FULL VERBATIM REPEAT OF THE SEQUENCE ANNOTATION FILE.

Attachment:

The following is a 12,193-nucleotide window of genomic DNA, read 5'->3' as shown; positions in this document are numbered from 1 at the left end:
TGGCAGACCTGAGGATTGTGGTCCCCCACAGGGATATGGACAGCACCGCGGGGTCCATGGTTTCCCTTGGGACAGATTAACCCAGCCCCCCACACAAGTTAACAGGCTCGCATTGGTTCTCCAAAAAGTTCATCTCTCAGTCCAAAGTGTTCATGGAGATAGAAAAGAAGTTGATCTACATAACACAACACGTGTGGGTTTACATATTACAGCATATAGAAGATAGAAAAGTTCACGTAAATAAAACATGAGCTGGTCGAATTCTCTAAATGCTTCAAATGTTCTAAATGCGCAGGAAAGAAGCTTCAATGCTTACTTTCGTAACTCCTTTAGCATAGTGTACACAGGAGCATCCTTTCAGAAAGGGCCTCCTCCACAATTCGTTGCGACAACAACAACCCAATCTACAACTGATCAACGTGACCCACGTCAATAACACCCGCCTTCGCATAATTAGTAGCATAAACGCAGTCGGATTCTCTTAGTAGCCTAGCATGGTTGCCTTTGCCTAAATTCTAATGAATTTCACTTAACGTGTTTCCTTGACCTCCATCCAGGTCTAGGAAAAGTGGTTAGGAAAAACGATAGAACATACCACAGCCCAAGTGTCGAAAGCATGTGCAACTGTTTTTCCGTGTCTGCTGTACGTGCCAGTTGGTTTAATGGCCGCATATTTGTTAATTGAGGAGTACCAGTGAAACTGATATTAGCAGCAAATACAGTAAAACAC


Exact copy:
The following is a 12,193-nucleotide window of genomic DNA, read 5'->3' as shown; positions in this document are numbered from 1 at the left end:
TGGCAGACCTGAGGATTGTGGTCCCCCACAGGGATATGGACAGCACCGCGGGGTCCATGGTTTCCCTTGGGACAGATTAACCCAGCCCCCCACACAAGTTAACAGGCTCGCATTGGTTCTCCAAAAAGTTCATCTCTCAGTCCAAAGTGTTCATGGAGATAGAAAAGAAGTTGATCTACATAACACAACACGTGTGGGTTTACATATTACAGCATATAGAAGATAGAAAAGTTCACGTAAATAAAACATGAGCTGGTCGAATTCTCTAAATGCTTCAAATGTTCTAAATGCGCAGGAAAGAAGCTTCAATGCTTACTTTCGTAACTCCTTTAGCATAGTGTACACAGGAGCATCCTTTCAGAAAGGGCCTCCTCCACAATTCGTTGCGACAACAACAACCCAATCTACAACTGATCAACGTGACCCACGTCAATAACACCCGCCTTCGCATAATTAGTAGCATAAACGCAGTCGGATTCTCTTAGTAGCCTAGCATGGTTGCCTTTGCCTAAATTCTAATGAATTTCACTTAACGTGTTTCCTTGACCTCCATCCAGGTCTAGGAAAAGTGGTTAGGAAAAACGATAGAACATACCACAGCCCAAGTGTCGAAAGCATGTGCAACTGTTTTTCCGTGTCTGCTGTACGTGCCAGTTGGTTTAATGGCCGCATATTTGTTAATTGAGGAGTACCAGTGAAACTGATATTAGCAGCAAATACAGTAAAACAC